HL: Hard to say. Who exactly is Diane, anyway? Some kind of assistant or something? An office secretary with some kind of security clearance?
FF: I remember in the Dale Cooper book, he makes a reference to her not being real. He says something like “I know I’m just talking to myself” or something like that. But all we can do is go by what’s on the screen. So, yeah. Hard to say.
HL: I always thought it was possible that he had named the tape recorder “Diane.”
FF: I thought that for a long time, too.
HL: It’s interesting, too, that they want her to “look” at Cooper since she never really had that much face-to-face time with him. Or it’s possible that she did before he left for his assignment in Twin Peaks. Is it possible she could've even been his partner after Windom Earle was institutionalized?
FF: That’s definitely interesting. I hadn’t thought of that. Another piece of evidence we already had about Diane’s “realness” is that he asks her for, and later receives, some ear plugs while he’s staying at the Great Northern. But we never see him mailing those tapes anywhere, and it’s not like he’s talking into a cell phone. How is she getting those messages?
HL: And what’s going on with Red? He says there’s something wrong with his liver. It reminds me of the type of thing Cooper would’ve heard in his dreams, or in the Black Lodge.
FF: I don’t quite get Red yet. I get that he’s the new Leo in town, and we see him early on in the Roadhouse with, strangely enough, Walter Olkewicz, the actor who played Jacques Renault, who we saw die in the hospital in season one. I’m assuming that cameo was some meta-textual thing that Lynch was throwing at us so we’d make that connection, that Red is essentially the Leo of season three before we ever see him in action or even hear his voice. But I don’t quite get this character yet. He does mention The King and I, which has been brought up a lot on this show. Leland singing “Getting to Know You,” for example. Even the “legendary burial place of King Arthur” bit seems to hint at all this “king” business we’re getting again. But even so, I don’t get what The King and I symbolism is trying to accomplish.
HL: I remember my family having The King and I on vhs when I was growing up, and watching it a lot. And I just fucking hated that movie. I couldn’t stand it. But it’s because none of the main characters were animals. I was a little kid, so I wanted animals to be the main characters of everything. I haven’t watched it as an adult, so I don’t remember anything that would point to what all the references to it mean. I’ll look into it.
FF: So at this point in the season we’re still meeting new characters and getting to know who everyone is. Is it leading anywhere? Episode six is the most jam-packed of the season so far. We’ve gotten all the Black Lodge stuff out of the way for now, the doppelganger doesn’t even appear in this episode at all. And we’re finally getting some steady forward momentum with the plot. Do you prefer this, or do you think it was working better when it was more mysterious and more keeping you on your toes as far as what’s really happening?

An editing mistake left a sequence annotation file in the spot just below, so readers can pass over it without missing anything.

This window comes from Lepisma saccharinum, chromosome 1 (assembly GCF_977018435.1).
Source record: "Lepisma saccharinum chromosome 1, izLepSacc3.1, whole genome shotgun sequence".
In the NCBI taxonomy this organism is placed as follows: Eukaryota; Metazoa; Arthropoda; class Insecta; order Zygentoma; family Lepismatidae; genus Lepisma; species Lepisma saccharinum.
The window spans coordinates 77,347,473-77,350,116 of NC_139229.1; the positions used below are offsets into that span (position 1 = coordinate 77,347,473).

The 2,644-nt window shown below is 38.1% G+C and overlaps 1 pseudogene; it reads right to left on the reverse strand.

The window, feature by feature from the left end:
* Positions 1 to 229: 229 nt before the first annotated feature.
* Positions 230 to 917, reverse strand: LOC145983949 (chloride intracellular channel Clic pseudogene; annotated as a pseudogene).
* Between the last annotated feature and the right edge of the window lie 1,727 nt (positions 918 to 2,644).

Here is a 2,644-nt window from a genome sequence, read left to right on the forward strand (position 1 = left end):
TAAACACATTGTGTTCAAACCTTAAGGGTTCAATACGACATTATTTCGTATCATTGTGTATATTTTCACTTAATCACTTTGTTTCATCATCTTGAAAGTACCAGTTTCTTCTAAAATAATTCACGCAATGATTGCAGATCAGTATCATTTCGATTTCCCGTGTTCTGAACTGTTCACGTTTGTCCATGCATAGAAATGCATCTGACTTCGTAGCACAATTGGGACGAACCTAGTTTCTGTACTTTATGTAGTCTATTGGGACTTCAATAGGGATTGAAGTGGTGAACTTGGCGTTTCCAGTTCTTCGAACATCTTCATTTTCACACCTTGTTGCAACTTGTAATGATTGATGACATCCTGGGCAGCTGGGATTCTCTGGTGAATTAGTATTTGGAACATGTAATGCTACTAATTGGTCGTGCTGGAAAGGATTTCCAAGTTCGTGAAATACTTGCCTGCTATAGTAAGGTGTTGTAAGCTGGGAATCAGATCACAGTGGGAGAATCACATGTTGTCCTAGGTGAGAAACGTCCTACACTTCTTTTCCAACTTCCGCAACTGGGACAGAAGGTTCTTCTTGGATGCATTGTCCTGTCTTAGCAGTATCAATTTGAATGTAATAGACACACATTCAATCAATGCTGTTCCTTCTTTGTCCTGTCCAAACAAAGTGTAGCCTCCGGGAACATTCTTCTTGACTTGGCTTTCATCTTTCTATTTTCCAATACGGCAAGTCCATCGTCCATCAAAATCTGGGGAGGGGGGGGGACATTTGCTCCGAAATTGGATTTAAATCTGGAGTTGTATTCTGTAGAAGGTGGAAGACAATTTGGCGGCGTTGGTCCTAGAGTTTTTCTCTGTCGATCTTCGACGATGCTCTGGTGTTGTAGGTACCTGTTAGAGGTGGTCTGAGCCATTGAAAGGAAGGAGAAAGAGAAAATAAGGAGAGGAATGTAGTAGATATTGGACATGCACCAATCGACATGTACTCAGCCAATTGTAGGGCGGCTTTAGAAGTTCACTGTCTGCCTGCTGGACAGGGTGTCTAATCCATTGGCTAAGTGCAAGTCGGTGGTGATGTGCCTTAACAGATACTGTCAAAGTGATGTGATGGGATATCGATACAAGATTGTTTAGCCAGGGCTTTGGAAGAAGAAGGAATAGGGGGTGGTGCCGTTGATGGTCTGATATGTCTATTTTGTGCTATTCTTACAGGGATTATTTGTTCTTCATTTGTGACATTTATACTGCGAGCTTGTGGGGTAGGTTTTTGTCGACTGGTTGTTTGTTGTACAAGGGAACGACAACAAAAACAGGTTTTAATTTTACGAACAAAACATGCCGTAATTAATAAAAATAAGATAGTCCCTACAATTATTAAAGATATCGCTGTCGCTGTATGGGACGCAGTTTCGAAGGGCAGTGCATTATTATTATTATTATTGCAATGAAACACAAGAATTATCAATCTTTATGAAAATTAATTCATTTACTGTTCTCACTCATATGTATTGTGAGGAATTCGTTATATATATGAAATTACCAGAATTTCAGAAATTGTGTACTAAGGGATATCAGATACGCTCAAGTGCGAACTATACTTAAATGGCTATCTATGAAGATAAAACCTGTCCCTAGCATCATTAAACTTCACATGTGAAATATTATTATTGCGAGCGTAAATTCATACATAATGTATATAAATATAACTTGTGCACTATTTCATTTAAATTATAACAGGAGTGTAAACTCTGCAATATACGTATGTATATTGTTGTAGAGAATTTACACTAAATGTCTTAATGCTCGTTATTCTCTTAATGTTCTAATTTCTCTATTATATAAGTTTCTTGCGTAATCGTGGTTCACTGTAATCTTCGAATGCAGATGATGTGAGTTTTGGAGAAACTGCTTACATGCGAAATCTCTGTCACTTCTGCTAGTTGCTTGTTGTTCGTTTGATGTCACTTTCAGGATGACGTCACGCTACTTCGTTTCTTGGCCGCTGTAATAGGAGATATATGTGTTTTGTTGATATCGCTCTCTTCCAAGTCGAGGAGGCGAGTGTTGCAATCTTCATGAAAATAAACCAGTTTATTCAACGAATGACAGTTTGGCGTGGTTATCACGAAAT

HL: I’m still on my toes! I don’t know what you’re talking about!
FF: As in, the weirdness factor of the show is now on the level of a regular human being doing what appears to be an impossible magic trick as opposed to Lodges and purple oceans and eyeless women and floating space stations.
HL: I think it’s smart that it started the way it did, and I like that there’s a mix of both ways of storytelling. And I’m hoping that, because it is a mix of both, that it’s working to lead us somewhere. I’m really curious about what happened to the high school principal and the lady’s head attached to the decapitated man. I’m thinking that we’ll come back to that stuff and it’ll be relevant again, but I have no idea. It could’ve just been world-building and showing that the doppelganger is operating all over the place and is influencing things. But hopefully we find out whose body that is. Everyone seems to think it’s Major Briggs. I do, too. It’s looks like his body type.
FF: I think it probably is. But I keep running into this issue where I’m predicting things and turn out to be wrong. So now I’m trying to stay away from saying “I think I know who this is.”
HL: But you were right about Diane.
FF: I was right about Diane. But my second guess, sort of my other number one guess, was Sarah Palmer being the person Gordon and Albert were looking for. She’s seen BOB in the real world, and could probably identify his influence and see right through the doppelganger. So, I had two guesses, and they were kind of equal. But I really wanted it to be Diane.
HL: I can’t wait to see more of Diane.
FF: Carl Rod’s another character from the past making a reappearance here. I’m still confused as to why he’s even in this. He has a very important moment where he sees the kid get hit by the car, and he then sees a flame rising up out of the kid and into the sky, sort of like the kid’s “soul.” Or some form of energy. But why do you think it’s Carl, out of all the characters on the show, that gets that moment?
HL: He’s the oldest character on the show. Old men on this show are associated with The Giant.
FF: Do you think Carl is somehow connected to the Black Lodge?
HL: It’s a possibility.